Wasting Time on the Internet

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The internet has changed the world for the better in many different ways. With the help of the internet, one can look up almost any information they want with the click of a few buttons. However, even though the internet has revolutionized the way that people interact with the world, it also provides a new type of distraction that can be detrimental to a person’s productivity. As such, legislators should consider passing laws that persuade people to spend less time on the internet or perhaps conduct a public campaign that is designed to spread awareness on the internet’s addictive potential. 

A writer on the website The Art of Manliness provided an account of his experiences with spending less time on the internet. To begin this account, the author describes how his inner monologue functions when he sits down to accomplish something. Namely, he talks about how visiting a website to help with an assignment will turn into him briefly opening his Facebook account. After doing this, he checks a few more of his social media pages and clicks on links while he is there. Before he knows it, he has wasted an hour on this process. The author explains how our brains are wired to constantly be looking for changes to our environments and how the design of the internet takes advantage of that response mechanism. In order to combat these natural responses, the author has structured his use of the internet to avoid wasting time on it. Specifically, he talks about how he has installed apps that block some of his most distracting websites, and how he leaves his tablet in another room when he needs to work (McKay, 2018). 

The problem described in this case study could potentially have a number of different policy implications. First, one must consider that internet use has exploded in the past decade. As such, incidences of internet addiction (which is characterized by compulsive use and negative outcomes) has also increased (Kuss et al., 2014). Different types of internet addiction exist – with some exhibiting unhealthy behavior with things like gaming, and others having problems with social media addiction (Montag et al., 2014). As the author of the case study indicates, the means by which someone becomes addicted to the internet has to do with the Internet’s interaction with response mechanism’s in the brain such as cue-reactivity and decision-making (Brand, Young & Laier, 2014). Thus, while not everyone may become addicted to the internet, the medium provides a very easy way for one to waste time. The wasting of time in this manner comes at a large cost to society. For example, people who choose to ceaselessly update their social media pages or peruse dating websites will naturally be spending less time on their work. This loss in productivity costs businesses’ money, which will reduce the number of wages they can pay their employees. With fewer wages, people will be able to buy less, thus having a ripple effect on the economy at large.  As such, policy-makers should think about ways they can reduce the addictive potential of the internet. Perhaps this could be done through creating legislation that requires computers to come with pre-installed software that has the potential to block websites. Or perhaps a public campaign could be launched that emphasizes the need to control one’s internet usage.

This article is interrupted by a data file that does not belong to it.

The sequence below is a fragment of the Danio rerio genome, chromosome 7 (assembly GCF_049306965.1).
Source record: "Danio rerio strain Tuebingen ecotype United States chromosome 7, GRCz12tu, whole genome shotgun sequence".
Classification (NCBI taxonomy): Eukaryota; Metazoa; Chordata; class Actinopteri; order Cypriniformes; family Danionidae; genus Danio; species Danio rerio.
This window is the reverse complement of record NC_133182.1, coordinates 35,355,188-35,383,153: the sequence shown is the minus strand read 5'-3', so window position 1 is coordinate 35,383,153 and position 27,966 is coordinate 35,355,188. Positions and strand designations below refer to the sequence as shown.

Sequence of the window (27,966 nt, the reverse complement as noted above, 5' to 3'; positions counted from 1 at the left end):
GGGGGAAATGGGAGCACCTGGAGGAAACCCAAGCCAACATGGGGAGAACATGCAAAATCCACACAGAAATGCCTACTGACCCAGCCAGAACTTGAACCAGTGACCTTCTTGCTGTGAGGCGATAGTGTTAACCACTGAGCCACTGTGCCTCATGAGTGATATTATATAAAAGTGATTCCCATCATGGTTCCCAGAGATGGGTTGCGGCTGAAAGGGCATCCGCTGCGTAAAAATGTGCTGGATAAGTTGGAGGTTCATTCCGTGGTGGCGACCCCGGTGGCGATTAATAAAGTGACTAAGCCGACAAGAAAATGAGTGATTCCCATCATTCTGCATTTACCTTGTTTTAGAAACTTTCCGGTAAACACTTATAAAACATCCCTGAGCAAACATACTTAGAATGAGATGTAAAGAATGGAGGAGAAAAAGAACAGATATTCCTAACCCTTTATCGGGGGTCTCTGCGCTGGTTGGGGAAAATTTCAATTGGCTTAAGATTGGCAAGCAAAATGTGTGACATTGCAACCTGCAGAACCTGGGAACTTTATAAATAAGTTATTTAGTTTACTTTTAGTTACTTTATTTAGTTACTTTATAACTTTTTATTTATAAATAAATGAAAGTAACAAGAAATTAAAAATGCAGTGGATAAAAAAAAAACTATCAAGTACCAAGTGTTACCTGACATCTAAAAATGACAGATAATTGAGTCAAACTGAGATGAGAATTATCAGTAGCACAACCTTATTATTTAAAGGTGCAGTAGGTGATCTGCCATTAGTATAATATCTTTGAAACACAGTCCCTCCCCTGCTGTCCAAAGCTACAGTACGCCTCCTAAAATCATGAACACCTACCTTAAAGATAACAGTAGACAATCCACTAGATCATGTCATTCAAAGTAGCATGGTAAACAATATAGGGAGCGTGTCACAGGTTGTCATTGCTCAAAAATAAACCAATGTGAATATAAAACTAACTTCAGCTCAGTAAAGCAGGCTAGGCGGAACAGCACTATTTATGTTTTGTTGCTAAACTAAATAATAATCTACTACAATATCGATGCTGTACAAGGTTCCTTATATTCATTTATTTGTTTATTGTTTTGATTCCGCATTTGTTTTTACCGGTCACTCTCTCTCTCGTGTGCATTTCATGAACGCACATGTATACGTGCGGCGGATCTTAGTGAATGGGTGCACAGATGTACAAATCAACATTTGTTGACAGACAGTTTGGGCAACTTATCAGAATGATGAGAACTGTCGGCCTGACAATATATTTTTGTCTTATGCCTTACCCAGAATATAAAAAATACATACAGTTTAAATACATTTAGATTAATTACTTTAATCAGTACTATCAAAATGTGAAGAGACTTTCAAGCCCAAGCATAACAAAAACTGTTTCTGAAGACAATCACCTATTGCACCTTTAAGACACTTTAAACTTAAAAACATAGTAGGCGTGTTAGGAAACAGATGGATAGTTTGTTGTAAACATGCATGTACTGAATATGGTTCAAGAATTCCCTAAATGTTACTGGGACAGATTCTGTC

Though the internet has changed society for the better in many different ways, the potential for distraction that this technology holds requires people to prevent themselves from wasting too much time. As the case study shows, there are a number of different technologies that one can use to curb some of his or her time-wasting activities online. Furthermore, it may be beneficial for legislators to consider passing laws or conducting awareness campaigns to prevent people from being sucked into the addictive potentials of the internet.

References

Brand, M., Young, K.S., & Laier, C. (2014). Prefrontal control and Internet addiction: A theoretical model and review of neuropsychological and neuroimaging findings. Frontiers of Human Neuroscience, 27. Retrieved from https://www.frontiersin.org/articles/10.3389/fnhum.2014.00375/full

Kuss, J.D., Griffiths, D., Karila, L., & Billieux, J. (2014). Internet addiction: A systematic review of epidemiological research for the last decade. Current Pharmaceutical Design, 20(25). Retrieved fromhttp://www.ingentaconnect.com/content/ben/cpd/2014/00000020/00000025/art00006

McKay, B. (2018). How to quit mindlessly surfing the internet and actually get stuff done. Retrieved from https://www.artofmanliness.com/articles/how-to-quit-mindlessly-surfing-the-internet-and-actually-get-stuff-done/

Montag, C., Bey, K., Sha, P., Li, M., Chen, Y., Liu, W.Y., & Zhu, Y. (2014). Is it meaningful to distinguish between generalized and specific internet addiction? Evidence from a cross-cultural study from Germany, Sweden, Taiwan, and China. Asia-Pacific Psychiatry, 7(1). Retrieved from https://onlinelibrary.wiley.com/doi/full/10.1111/appy.12122